Gastritis: The clinico-pathological spectrum

Link to article at PubMed

Dig Liver Dis. 2021 Mar 27:S1590-8658(21)00100-6. doi: 10.1016/j.dld.2021.03.007. Online ahead of print.


The inflammatory spectrum of gastric diseases includes different clinico-pathological entities, the etiology of which was recently established in the international Kyoto classification. A diagnosis of gastritis combines the information resulting form the gross examination (endoscopy) and histology (microscopy). It is important to consider the anatomical/functional heterogeneity of the gastric mucosa when obtaining representative mucosal biopsy samples. Gastritis includes self-limiting and non-self-limiting (long-standing) inflammatory diseases, and the latter are epidemiologically, biologically and clinically linked to the onset of gastric cancer (i.e. "inflammation-associated cancer"). Different biological models of inflammation-associated gastric oncogenesis have been proposed. Helicobacter pylori (H. pylori) gastritis is the most prevalent worldwide, and H. pylori is classified as a first-class carcinogen. On these bases, eradicating H. pylori is mandatory for the primary prevention of gastric cancer. Non-self-limiting gastritis may also be triggered by the immune-mediated destruction of gastric parietal cells, resulting in autoimmune gastritis. In both H. pylori-related and autoimmune gastritis, the non-self-limiting inflammation results in atrophy of the gastric mucosa, which is the main factor promoting gastric cancer. Long-term follow-up studies consistently demonstrate the prognostic impact of the histological staging of gastritis in gastric cancer secondary prevention strategies.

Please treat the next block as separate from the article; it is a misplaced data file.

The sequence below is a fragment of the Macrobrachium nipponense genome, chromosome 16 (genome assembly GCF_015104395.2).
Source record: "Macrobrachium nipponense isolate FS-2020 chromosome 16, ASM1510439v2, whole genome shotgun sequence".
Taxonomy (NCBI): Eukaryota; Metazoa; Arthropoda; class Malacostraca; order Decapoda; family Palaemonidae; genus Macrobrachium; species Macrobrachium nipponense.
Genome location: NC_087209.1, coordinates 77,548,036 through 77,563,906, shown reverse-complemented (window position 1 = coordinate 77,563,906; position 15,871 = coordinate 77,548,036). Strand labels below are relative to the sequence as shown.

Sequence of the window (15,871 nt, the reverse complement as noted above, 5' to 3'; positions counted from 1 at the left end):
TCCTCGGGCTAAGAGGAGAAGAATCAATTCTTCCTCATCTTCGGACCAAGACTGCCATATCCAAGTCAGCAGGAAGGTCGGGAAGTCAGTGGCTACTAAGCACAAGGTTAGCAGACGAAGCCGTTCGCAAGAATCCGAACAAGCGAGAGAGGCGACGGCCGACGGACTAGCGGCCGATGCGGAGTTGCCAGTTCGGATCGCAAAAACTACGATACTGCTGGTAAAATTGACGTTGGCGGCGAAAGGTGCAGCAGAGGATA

PMID:33785282 | DOI:10.1016/j.dld.2021.03.007

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